One of the best parts about spending a semester with Verto Education is getting to see everything a country has to offer. Unlike on study abroad programs, with Verto students won’t be confined to one place for the duration of their stay. Rather, they will go from the city to the countryside, and occasionally venturing out to see indigenous communities in the most rural environments.
Part of the fun of traveling all around the country is getting the opportunity to stay in all different kinds of accommodations. From ecolodges, to base houses, hotels, and even dorms on international college campuses – students will come away from their semester abroad having thoroughly experienced all the country has to offer.
While students enjoy the beachside accommodations, and base houses with their own pool or live-in chef, one of the most impactful experiences they have time and time again is living with host families.
For incoming students, this can be one of the more nerve wracking parts of the semester abroad. What will the house be like? Will I get along with the family? What if I don’t speak the language?
Every semester will have two homestay opportunities, ranging from 5 days to 10 days. Students will also always have at least one other student with them, sometimes even four or five depending on the home.
Homestays are a fabulous way to be immersed in a different culture, enjoy homemade local cuisine and learn a little foreign language. Many students even stay in touch with their homestay families long after they are back in the United States on their college campus. But don’t take it from me, here’s what our Verto alumni have to say:
How Does Verto Decide on Homestay Hosts?
Verto’s homestay partners are evaluated using a thorough vetting process to ensure student accommodations meet our rigorous health, safety, and security standards. Before identifying homes, we first consider communities by assessing safety and accessibility, and gauging interest from community leaders about their desire to host students.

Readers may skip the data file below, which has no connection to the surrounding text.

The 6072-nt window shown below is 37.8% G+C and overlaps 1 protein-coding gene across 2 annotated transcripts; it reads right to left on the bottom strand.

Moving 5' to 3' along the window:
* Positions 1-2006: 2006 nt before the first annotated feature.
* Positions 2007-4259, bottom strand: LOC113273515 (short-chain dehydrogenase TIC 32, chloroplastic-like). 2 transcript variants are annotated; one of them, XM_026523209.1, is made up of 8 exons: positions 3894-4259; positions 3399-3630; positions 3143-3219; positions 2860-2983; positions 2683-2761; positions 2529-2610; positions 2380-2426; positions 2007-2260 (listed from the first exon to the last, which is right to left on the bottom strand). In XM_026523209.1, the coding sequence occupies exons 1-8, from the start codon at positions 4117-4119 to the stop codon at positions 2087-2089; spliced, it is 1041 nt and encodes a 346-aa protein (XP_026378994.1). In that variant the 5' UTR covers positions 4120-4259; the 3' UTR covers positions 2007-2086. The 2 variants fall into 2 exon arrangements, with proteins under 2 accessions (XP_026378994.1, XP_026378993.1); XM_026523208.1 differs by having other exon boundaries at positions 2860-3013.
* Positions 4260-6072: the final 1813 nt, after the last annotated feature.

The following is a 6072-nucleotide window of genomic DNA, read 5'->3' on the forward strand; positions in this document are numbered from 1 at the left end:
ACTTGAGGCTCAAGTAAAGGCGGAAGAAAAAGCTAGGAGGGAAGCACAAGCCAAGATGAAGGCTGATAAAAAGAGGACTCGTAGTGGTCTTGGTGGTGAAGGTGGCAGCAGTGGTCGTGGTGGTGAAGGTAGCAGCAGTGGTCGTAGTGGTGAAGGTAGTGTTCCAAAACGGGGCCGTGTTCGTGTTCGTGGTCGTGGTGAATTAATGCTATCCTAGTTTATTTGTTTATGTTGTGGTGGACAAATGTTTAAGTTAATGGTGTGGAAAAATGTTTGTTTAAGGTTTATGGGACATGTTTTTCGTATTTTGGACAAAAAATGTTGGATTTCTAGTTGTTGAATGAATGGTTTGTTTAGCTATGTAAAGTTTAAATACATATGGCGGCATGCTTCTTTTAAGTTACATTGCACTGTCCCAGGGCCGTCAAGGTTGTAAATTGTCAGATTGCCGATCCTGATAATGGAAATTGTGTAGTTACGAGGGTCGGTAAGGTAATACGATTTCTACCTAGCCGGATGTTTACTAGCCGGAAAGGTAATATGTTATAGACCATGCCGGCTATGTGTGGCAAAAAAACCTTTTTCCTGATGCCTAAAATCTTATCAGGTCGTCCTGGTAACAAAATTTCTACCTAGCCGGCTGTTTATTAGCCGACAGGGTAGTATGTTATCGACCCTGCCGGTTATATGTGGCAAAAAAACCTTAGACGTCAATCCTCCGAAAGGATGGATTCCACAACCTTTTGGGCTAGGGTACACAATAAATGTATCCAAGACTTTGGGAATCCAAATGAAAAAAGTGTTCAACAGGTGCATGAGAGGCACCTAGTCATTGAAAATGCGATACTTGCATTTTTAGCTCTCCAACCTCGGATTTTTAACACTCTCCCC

After confirming communities’ interest in becoming homestay sites, we conduct thorough site visits. Homes must meet the following guidelines:
– Private areas for students separated from the rest of the home by a door or divider
– Access to a clean toilet and handwashing station in or near the home
– No signs of animal or infestation, and maintain basic cleanliness standards
– Filtered and clean water for cooking and consumption
Homestay families are also subject to background checks with local authorities to make ensure the highest level of safety.
Before students arrive, after homestay sites have been evaluated and selected, the Verto Education team meets with families to discuss expectations for them during student visits. We will provide emergency contact information, address allergies, and other health issues that students could experience while staying in their homes, and establish behavioral and cultural expectations.
During the homestay, host families and students continue to provide feedback. Our team continues developing relationships with our host family partners between student visits. In many cases, we will use a single homestay family for multiple years resulting in a truly unique and welcoming environment.
What Are Expectation for Students?
While Verto carefully and thoroughly reviews communities and homestay sites, it’s important for students to remember that people are welcoming them into their homes and their lives. Students are required to:
– Stay in homes overnight and should be there by the agreed upon time
– Ask the host family before inviting any visitors into the house; outside visitors aren’t allowed to spend the night
– Carry their emergency contact cards at all times
– Report illnesses or concerns immediately
Students should also keep the local culture and cultural norms in mind during their stays and when interacting with their host families. They should be respectful and flexible at all times and abide by any additional rules their host families may have.
Homestay experiences can be challenging on many levels, from navigating the language barrier to understanding and adopting different cultural norms. Nonetheless, these are the challenges that typically are most enriching for students and the communities that host them. Lifelong friendships and a deep appreciation of different ways of life are one of the most enduring and life-changing experiences that can be gained.